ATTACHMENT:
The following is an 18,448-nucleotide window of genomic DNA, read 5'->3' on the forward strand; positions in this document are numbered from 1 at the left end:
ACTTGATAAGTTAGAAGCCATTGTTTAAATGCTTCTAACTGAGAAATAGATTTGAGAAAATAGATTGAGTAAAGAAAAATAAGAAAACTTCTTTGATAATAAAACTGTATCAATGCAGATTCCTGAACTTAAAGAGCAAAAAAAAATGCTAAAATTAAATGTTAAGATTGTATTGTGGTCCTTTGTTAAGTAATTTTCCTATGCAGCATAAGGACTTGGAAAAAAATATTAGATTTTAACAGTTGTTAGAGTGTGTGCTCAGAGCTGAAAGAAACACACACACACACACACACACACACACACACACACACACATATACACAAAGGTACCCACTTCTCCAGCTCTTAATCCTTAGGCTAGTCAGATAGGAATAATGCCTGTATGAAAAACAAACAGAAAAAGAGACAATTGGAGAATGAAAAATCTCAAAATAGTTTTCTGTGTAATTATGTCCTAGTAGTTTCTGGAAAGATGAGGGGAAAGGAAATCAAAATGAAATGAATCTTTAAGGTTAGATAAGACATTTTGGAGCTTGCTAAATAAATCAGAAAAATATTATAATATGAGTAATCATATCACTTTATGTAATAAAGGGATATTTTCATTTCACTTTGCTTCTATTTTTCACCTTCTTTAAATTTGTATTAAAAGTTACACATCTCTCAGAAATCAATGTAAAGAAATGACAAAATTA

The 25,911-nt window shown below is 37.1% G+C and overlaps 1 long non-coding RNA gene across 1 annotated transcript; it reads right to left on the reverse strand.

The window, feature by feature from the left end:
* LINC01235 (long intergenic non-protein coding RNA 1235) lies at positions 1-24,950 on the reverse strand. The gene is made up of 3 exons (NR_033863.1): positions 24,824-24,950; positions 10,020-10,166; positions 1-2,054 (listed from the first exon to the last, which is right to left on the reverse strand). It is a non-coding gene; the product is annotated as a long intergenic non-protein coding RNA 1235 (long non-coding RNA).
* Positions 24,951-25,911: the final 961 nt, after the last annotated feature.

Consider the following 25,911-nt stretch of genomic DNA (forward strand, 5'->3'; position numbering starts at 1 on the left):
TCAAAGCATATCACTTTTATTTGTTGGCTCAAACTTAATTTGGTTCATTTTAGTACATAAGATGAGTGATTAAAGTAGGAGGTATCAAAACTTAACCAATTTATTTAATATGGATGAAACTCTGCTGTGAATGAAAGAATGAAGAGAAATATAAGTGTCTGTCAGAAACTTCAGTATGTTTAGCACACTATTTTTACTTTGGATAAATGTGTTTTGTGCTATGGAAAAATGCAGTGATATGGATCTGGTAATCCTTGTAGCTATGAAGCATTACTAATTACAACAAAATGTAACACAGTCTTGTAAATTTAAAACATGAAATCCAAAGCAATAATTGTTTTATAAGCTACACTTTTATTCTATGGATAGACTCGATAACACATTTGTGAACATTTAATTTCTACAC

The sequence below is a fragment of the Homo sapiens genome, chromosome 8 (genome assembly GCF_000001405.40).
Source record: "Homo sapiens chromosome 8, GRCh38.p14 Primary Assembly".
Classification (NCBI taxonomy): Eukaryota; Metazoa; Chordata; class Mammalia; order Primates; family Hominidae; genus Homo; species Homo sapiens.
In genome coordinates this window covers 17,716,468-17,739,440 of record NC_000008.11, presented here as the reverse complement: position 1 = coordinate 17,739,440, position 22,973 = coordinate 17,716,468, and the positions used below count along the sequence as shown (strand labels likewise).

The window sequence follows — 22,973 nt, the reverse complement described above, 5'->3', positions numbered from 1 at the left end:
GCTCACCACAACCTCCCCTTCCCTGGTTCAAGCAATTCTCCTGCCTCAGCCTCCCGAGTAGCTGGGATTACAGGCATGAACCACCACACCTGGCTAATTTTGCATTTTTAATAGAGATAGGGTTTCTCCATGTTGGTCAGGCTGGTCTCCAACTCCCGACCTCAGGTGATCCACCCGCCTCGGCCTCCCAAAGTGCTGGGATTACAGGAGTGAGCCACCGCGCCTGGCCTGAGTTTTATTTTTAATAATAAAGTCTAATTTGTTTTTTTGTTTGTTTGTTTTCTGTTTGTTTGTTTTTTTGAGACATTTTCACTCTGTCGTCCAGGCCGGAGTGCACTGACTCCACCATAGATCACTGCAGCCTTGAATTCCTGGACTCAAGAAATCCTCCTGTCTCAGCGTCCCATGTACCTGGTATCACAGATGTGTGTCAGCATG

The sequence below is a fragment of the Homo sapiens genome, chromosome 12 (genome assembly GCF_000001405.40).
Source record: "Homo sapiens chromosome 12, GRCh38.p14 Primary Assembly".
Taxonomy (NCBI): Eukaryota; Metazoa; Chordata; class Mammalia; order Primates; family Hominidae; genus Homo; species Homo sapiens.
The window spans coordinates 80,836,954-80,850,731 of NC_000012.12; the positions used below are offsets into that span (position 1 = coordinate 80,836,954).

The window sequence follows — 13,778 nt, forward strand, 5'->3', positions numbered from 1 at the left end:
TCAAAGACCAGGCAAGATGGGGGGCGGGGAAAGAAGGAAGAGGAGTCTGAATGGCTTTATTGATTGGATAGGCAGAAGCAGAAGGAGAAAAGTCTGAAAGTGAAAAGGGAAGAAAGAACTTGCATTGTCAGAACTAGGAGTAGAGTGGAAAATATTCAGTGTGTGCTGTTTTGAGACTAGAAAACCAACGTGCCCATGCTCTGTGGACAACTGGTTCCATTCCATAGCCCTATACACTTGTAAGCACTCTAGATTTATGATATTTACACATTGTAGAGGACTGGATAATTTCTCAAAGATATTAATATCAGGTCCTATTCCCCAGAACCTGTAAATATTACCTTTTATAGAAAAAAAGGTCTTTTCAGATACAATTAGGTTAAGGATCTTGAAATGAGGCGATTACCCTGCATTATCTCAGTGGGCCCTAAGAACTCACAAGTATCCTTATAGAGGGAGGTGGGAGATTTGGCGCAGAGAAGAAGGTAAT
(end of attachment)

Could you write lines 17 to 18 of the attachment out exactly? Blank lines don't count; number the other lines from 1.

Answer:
Taxonomy (NCBI): Eukaryota; Metazoa; Chordata; class Mammalia; order Primates; family Hominidae; genus Homo; species Homo sapiens.
The window spans coordinates 80,836,954-80,850,731 of NC_000012.12; the positions used below are offsets into that span (position 1 = coordinate 80,836,954).